Police were on Monday dismantling Iraq's main anti-government protest site, which Prime Minister Nouri al-Maliki has termed a "headquarters for the leadership of al-Qaeda", Iraqiya state TV said.
"Local police are removing the tents from the protest site in Anbar" province, Iraqiya said in a text alert that was followed by another saying the move came after an agreement between security forces, religious leaders and tribal sheikhs.
Mohammed al-Askari said police in the city of Ramadi on Monday dismantled the protesters' tents and removed their sit-in site along a main highway linking Baghdad with neighboring Jordan.
Al-Askari stated there was no violence during the police action.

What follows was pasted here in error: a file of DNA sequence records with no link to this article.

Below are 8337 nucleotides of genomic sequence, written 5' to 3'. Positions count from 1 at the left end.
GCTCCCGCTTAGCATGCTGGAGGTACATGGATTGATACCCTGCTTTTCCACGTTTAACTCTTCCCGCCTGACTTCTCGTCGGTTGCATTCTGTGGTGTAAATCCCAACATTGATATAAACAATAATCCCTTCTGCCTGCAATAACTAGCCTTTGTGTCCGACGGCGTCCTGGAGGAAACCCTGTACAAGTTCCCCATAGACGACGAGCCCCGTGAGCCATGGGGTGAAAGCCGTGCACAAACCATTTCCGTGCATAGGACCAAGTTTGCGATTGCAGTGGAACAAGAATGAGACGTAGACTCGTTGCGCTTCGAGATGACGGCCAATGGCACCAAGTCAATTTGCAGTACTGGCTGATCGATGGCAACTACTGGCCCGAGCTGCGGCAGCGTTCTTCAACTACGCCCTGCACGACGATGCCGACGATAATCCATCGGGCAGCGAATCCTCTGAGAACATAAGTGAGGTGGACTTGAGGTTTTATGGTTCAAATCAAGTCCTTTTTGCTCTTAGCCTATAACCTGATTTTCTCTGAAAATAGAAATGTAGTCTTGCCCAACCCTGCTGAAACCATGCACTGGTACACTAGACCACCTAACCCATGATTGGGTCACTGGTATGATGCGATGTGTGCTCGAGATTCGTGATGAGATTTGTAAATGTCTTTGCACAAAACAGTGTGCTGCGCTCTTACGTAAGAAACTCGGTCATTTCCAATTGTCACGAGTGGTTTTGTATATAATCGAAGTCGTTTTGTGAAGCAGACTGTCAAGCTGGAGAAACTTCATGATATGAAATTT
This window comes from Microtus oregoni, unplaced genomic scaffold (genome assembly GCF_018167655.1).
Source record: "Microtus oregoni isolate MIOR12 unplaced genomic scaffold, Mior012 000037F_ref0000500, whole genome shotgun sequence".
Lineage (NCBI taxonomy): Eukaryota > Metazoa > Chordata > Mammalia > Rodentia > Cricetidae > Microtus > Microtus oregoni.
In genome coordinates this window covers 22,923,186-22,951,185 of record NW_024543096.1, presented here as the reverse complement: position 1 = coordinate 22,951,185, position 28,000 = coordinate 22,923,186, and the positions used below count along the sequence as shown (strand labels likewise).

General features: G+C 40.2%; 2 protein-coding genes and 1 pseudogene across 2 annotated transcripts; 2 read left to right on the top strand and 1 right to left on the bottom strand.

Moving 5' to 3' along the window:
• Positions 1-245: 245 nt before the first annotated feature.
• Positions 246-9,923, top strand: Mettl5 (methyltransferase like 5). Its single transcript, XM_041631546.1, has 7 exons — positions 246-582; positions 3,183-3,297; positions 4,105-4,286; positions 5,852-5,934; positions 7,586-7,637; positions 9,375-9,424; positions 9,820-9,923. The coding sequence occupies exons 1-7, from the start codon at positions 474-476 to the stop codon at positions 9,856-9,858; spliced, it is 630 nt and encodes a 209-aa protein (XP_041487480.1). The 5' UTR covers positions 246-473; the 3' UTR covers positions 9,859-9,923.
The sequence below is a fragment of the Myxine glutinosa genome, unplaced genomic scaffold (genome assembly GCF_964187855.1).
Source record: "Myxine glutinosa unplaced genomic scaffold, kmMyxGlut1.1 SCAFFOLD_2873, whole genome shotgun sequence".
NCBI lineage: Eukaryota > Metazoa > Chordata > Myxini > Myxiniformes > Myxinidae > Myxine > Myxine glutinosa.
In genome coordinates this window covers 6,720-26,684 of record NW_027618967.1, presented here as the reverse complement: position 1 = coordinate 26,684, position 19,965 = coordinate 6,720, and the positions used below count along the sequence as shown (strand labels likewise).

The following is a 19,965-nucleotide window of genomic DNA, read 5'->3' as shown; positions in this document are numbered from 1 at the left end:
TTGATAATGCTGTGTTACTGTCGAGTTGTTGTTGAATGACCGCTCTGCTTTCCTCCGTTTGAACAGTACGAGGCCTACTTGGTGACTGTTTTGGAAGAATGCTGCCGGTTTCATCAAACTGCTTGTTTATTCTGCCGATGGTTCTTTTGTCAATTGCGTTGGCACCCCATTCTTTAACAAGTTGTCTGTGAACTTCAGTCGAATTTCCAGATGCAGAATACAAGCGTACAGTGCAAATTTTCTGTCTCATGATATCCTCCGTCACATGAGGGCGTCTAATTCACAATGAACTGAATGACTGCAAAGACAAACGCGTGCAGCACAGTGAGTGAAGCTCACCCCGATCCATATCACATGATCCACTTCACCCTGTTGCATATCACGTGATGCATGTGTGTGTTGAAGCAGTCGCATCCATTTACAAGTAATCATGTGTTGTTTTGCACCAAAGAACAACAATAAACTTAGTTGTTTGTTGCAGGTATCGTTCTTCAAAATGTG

He added the Ramadi Sunnis agreed late on Sunday to end the protest after the authorities warned their gathering was sheltering al-Qaeda fighters.
Iraqi Prime Minister Nouri al-Maliki said this month that the protest site near Ramadi had become a headquarters for al-Qaeda, and called on legitimate demonstrators to leave.
"I say clearly and honestly that the sit-in site in Anbar has turned into a headquarters for the leadership of al-Qaeda," Maliki, said in remarks broadcast on state television.
He called on "those who are with them in this place who refuse sabotage and who have legal or illegal demands... to leave these camps, and leave this place, so that al-Qaeda stays alone," adding protesters had a "very short period" in which to leave.
Violence in Iraq has surged to a level not seen since 2008, when the country was just emerging from a brutal period of sectarian killings.
Source: News agencies, Edited by website team